MEPs locked in dispute over EU’s climate plan

European lawmakers are locked in a dispute over a landmark climate plan that is meant to drag the EU into compliance with the Paris Agreement, as parliamentary committees tussle over who should take the lead.

MEPs locked in dispute over EU’s climate plan

MEPs welcomed the Commission’s effort but warn that of the several scenarios on offer only the two net-zero emissions options are “compatible with the Union’s [Paris Agreement] commitment”

When the European Commission unveiled its climate strategy for 2050 in November, it was generally accepted that the Parliament’s environment committee (ENVI) would pen a resolution effectively setting out the EU assembly’s position.

Although non-binding, Parliament resolutions still carry a fair amount of clout, particularly near the beginning and end of EU legislative cycles.

But the process has become convoluted by the energy committee (ITRE), chaired by Polish MEP Jerzy Buzek (EPP), which disputed the state-of-play with support from the transport committee.

It has now started work on its own resolution, rather than submit amendments to the ENVI effort.

EURACTIV has learned that the substance of both draft resolutions does not differ significantly but that both might be submitted for a full vote in plenary, although the agenda for the remaining five Strasbourg sessions is already jam-packed.

May’s EU elections mean that there was no time for a full report but the pressing nature of the EU’s 2030 climate targets and Paris Agreement obligations forced the Parliament’s hand into publishing some form of position.

Future mapping

In a first draft of the ENVI resolution, seen by EURACTIV, MEPs welcomed the Commission’s effort but warn that of the several scenarios on offer only the two net-zero emissions options are “compatible with the Union’s [Paris Agreement] commitment”.

The text also calls on EU leaders to adopt a net-zero objective for 2050 at the upcoming Future of Europe summit in Romania, on 9 May, and to discuss an increase of the bloc’s current 2030 emissions reduction target.

MEPs decided in October to support bumping up that goal from 40% to 55% but there is no mention of an exact figure in the current draft, although EURACTIV understands that amendments to that effect will be submitted before the end of the month.

The environment committee also warned that the EU’s plans should not “overly rely” on carbon removal technology and that immediate action is the preferred option.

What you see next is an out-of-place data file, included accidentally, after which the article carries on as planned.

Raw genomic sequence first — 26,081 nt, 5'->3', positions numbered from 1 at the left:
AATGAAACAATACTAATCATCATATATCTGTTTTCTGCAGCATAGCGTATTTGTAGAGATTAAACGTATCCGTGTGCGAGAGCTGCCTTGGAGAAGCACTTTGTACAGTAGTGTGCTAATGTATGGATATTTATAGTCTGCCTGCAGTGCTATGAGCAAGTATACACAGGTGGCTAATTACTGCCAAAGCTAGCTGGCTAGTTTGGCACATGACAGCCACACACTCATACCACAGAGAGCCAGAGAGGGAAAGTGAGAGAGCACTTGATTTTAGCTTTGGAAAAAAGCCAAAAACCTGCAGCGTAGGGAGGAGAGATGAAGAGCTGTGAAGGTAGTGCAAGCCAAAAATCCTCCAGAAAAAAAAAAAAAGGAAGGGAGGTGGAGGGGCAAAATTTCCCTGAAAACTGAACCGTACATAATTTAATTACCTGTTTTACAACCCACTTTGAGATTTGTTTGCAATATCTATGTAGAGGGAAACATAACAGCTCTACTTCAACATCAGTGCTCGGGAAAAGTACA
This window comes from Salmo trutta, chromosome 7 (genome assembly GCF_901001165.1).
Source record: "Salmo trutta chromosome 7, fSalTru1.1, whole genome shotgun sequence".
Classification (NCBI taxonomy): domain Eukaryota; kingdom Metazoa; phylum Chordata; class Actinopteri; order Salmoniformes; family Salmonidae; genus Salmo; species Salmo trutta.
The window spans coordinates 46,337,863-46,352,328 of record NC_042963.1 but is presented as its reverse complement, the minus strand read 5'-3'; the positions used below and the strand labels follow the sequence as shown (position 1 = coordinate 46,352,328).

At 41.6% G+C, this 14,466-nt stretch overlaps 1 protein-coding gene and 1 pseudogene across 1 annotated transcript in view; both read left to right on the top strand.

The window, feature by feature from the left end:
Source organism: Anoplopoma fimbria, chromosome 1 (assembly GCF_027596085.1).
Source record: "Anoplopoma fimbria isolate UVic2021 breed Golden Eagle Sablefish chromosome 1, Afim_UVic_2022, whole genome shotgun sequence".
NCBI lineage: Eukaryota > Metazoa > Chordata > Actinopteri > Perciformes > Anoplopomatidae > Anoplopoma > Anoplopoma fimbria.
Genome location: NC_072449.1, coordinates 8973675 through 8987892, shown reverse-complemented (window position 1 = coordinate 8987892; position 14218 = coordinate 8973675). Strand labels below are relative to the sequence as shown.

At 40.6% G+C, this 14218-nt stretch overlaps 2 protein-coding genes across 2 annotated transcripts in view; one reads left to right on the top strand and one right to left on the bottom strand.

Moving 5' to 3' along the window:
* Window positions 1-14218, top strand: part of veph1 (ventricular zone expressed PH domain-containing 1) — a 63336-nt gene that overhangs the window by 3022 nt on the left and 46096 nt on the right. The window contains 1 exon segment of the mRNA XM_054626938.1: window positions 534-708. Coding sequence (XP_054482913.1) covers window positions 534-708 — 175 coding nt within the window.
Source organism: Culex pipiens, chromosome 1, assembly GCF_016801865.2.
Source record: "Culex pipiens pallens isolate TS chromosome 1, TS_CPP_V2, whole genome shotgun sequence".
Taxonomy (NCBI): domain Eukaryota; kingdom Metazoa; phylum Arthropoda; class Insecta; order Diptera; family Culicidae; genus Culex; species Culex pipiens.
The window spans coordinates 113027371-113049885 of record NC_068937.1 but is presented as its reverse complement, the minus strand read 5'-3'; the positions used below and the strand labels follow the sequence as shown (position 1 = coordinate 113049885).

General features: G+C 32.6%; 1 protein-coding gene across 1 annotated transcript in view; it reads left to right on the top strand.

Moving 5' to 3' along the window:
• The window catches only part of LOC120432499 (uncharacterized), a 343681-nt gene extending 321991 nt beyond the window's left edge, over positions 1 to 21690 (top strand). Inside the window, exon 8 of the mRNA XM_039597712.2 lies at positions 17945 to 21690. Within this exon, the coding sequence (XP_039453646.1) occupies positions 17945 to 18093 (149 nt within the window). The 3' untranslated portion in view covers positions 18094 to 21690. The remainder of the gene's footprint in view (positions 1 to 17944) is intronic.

Increasing the 2030 benchmark is a delicate issue, as the centre-right European People’s Party sees it as a red line for the time being at least, so other political groups are wary about trying to repeat the success of the October resolution.

EU climate Commissioner Miguel Arias Cañete last year quickly abandoned hopes of getting a formal increase before the UN climate summit in December and has instead talked up the “de facto” increase provided by freshly-brokered energy laws.

During a public debate on Tuesday afternoon (29 January), Cañete said he is “looking forward” to the Parliament adopting a resolution.

ITRE’s draft resolution is yet to be signed off by the MEPs in charge of it and the current version is reportedly lighter in content, especially regarding the 2030 target, and focuses more on the cost and technological aspect of climate change.

It will be up to the Parliament’s governing body, the conference of presidents, to decide whether to put both resolutions to the vote or attempt to merge them into one position.

European Council experts in various sectors are currently delving into the detail of the Commission’s ‘Clean Planet for All’ strategy and environmental groups are counting on pressure from the Parliament to nudge their conclusions in the right direction.

If climate talks at the Sibiu summit in May are hamstrung due to lack of progress at the technical level or relegated by other matters like Brexit or migration, then the EU could struggle to submit its long-term plan by 2020, a caveat of the Paris Agreement.

EU sources are optimistic that enough work will be achieved through the year so that officials can go to a UN summit in September and announce which direction the bloc is heading in.

Sam Morgan 

This article first appeared on, an edie content partner

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